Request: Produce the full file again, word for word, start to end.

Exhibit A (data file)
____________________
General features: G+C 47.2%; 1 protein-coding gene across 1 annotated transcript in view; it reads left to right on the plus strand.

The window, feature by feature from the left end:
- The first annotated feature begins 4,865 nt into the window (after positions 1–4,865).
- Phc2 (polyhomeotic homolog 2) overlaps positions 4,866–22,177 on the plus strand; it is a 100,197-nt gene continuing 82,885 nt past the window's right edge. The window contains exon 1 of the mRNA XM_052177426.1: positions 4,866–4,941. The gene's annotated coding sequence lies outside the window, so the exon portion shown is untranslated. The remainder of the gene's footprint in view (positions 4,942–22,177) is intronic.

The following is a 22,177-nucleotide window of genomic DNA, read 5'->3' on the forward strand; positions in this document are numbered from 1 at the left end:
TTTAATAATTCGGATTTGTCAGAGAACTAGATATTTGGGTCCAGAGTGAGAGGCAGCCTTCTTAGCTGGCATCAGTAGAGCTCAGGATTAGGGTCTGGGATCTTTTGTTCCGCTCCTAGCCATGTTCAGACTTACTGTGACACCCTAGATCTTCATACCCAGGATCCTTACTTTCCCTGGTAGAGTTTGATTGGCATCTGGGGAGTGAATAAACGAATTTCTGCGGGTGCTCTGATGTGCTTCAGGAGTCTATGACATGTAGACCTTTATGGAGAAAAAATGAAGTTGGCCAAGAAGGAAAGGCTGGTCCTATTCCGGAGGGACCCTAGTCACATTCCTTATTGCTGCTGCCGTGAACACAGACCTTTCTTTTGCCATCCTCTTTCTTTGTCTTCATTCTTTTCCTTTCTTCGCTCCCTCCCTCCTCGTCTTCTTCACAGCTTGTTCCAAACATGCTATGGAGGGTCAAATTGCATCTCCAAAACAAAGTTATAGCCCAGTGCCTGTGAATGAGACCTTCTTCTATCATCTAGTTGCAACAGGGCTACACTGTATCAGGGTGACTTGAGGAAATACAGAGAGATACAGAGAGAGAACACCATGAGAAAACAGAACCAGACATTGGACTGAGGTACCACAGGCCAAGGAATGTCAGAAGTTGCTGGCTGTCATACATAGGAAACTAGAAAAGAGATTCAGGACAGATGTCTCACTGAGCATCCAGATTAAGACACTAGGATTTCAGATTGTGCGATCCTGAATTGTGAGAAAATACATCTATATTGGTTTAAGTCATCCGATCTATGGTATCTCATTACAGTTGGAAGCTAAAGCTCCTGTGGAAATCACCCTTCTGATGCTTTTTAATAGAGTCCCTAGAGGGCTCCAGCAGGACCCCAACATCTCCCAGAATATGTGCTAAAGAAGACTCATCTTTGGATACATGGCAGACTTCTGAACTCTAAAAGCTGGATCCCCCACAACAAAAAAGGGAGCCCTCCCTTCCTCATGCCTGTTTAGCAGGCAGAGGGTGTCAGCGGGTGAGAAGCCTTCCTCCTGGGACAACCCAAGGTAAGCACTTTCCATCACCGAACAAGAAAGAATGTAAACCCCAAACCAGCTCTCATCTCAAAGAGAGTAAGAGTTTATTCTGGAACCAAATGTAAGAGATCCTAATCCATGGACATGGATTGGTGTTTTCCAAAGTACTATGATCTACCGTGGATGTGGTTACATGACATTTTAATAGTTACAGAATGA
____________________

General features: G+C 47.2%; 1 protein-coding gene across 1 annotated transcript in view; it reads left to right on the plus strand.

The window, feature by feature from the left end:
- The first annotated feature begins 4,865 nt into the window (after positions 1–4,865).
- Phc2 (polyhomeotic homolog 2) overlaps positions 4,866–22,177 on the plus strand; it is a 100,197-nt gene continuing 82,885 nt past the window's right edge. The window contains exon 1 of the mRNA XM_052177426.1: positions 4,866–4,941. The gene's annotated coding sequence lies outside the window, so the exon portion shown is untranslated. The remainder of the gene's footprint in view (positions 4,942–22,177) is intronic.

The following is a 22,177-nucleotide window of genomic DNA, read 5'->3' on the forward strand; positions in this document are numbered from 1 at the left end:
TTTAATAATTCGGATTTGTCAGAGAACTAGATATTTGGGTCCAGAGTGAGAGGCAGCCTTCTTAGCTGGCATCAGTAGAGCTCAGGATTAGGGTCTGGGATCTTTTGTTCCGCTCCTAGCCATGTTCAGACTTACTGTGACACCCTAGATCTTCATACCCAGGATCCTTACTTTCCCTGGTAGAGTTTGATTGGCATCTGGGGAGTGAATAAACGAATTTCTGCGGGTGCTCTGATGTGCTTCAGGAGTCTATGACATGTAGACCTTTATGGAGAAAAAATGAAGTTGGCCAAGAAGGAAAGGCTGGTCCTATTCCGGAGGGACCCTAGTCACATTCCTTATTGCTGCTGCCGTGAACACAGACCTTTCTTTTGCCATCCTCTTTCTTTGTCTTCATTCTTTTCCTTTCTTCGCTCCCTCCCTCCTCGTCTTCTTCACAGCTTGTTCCAAACATGCTATGGAGGGTCAAATTGCATCTCCAAAACAAAGTTATAGCCCAGTGCCTGTGAATGAGACCTTCTTCTATCATCTAGTTGCAACAGGGCTACACTGTATCAGGGTGACTTGAGGAAATACAGAGAGATACAGAGAGAGAACACCATGAGAAAACAGAACCAGACATTGGACTGAGGTACCACAGGCCAAGGAATGTCAGAAGTTGCTGGCTGTCATACATAGGAAACTAGAAAAGAGATTCAGGACAGATGTCTCACTGAGCATCCAGATTAAGACACTAGGATTTCAGATTGTGCGATCCTGAATTGTGAGAAAATACATCTATATTGGTTTAAGTCATCCGATCTATGGTATCTCATTACAGTTGGAAGCTAAAGCTCCTGTGGAAATCACCCTTCTGATGCTTTTTAATAGAGTCCCTAGAGGGCTCCAGCAGGACCCCAACATCTCCCAGAATATGTGCTAAAGAAGACTCATCTTTGGATACATGGCAGACTTCTGAACTCTAAAAGCTGGATCCCCCACAACAAAAAAGGGAGCCCTCCCTTCCTCATGCCTGTTTAGCAGGCAGAGGGTGTCAGCGGGTGAGAAGCCTTCCTCCTGGGACAACCCAAGGTAAGCACTTTCCATCACCGAACAAGAAAGAATGTAAACCCCAAACCAGCTCTCATCTCAAAGAGAGTAAGAGTTTATTCTGGAACCAAATGTAAGAGATCCTAATCCATGGACATGGATTGGTGTTTTCCAAAGTACTATGATCTACCGTGGATGTGGTTACATGACATTTTAATAGTTACAGAATGA